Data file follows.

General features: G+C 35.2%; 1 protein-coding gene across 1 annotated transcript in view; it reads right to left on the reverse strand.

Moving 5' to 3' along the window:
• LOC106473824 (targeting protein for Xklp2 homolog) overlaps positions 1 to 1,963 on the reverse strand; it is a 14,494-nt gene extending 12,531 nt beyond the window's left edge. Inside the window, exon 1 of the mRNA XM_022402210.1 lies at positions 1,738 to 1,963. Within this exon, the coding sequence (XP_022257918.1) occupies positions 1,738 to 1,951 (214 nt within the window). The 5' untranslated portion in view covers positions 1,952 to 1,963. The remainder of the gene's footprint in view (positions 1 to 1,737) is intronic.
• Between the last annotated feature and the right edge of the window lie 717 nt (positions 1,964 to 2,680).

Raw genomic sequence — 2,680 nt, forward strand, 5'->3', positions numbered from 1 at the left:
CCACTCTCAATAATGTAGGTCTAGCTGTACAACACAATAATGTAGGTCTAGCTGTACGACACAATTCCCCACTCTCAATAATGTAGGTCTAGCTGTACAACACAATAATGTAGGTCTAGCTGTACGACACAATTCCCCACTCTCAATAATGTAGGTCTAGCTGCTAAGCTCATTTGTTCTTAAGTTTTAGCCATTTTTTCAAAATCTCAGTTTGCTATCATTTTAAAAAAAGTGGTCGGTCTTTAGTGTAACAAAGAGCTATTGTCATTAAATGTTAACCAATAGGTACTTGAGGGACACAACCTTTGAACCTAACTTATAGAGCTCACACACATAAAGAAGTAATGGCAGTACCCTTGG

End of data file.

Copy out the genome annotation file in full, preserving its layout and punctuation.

General features: G+C 35.2%; 1 protein-coding gene across 1 annotated transcript in view; it reads right to left on the reverse strand.

Moving 5' to 3' along the window:
• LOC106473824 (targeting protein for Xklp2 homolog) overlaps positions 1 to 1,963 on the reverse strand; it is a 14,494-nt gene extending 12,531 nt beyond the window's left edge. Inside the window, exon 1 of the mRNA XM_022402210.1 lies at positions 1,738 to 1,963. Within this exon, the coding sequence (XP_022257918.1) occupies positions 1,738 to 1,951 (214 nt within the window). The 5' untranslated portion in view covers positions 1,952 to 1,963. The remainder of the gene's footprint in view (positions 1 to 1,737) is intronic.
• Between the last annotated feature and the right edge of the window lie 717 nt (positions 1,964 to 2,680).

Raw genomic sequence — 2,680 nt, forward strand, 5'->3', positions numbered from 1 at the left:
CCACTCTCAATAATGTAGGTCTAGCTGTACAACACAATAATGTAGGTCTAGCTGTACGACACAATTCCCCACTCTCAATAATGTAGGTCTAGCTGTACAACACAATAATGTAGGTCTAGCTGTACGACACAATTCCCCACTCTCAATAATGTAGGTCTAGCTGCTAAGCTCATTTGTTCTTAAGTTTTAGCCATTTTTTCAAAATCTCAGTTTGCTATCATTTTAAAAAAAGTGGTCGGTCTTTAGTGTAACAAAGAGCTATTGTCATTAAATGTTAACCAATAGGTACTTGAGGGACACAACCTTTGAACCTAACTTATAGAGCTCACACACATAAAGAAGTAATGGCAGTACCCTTGG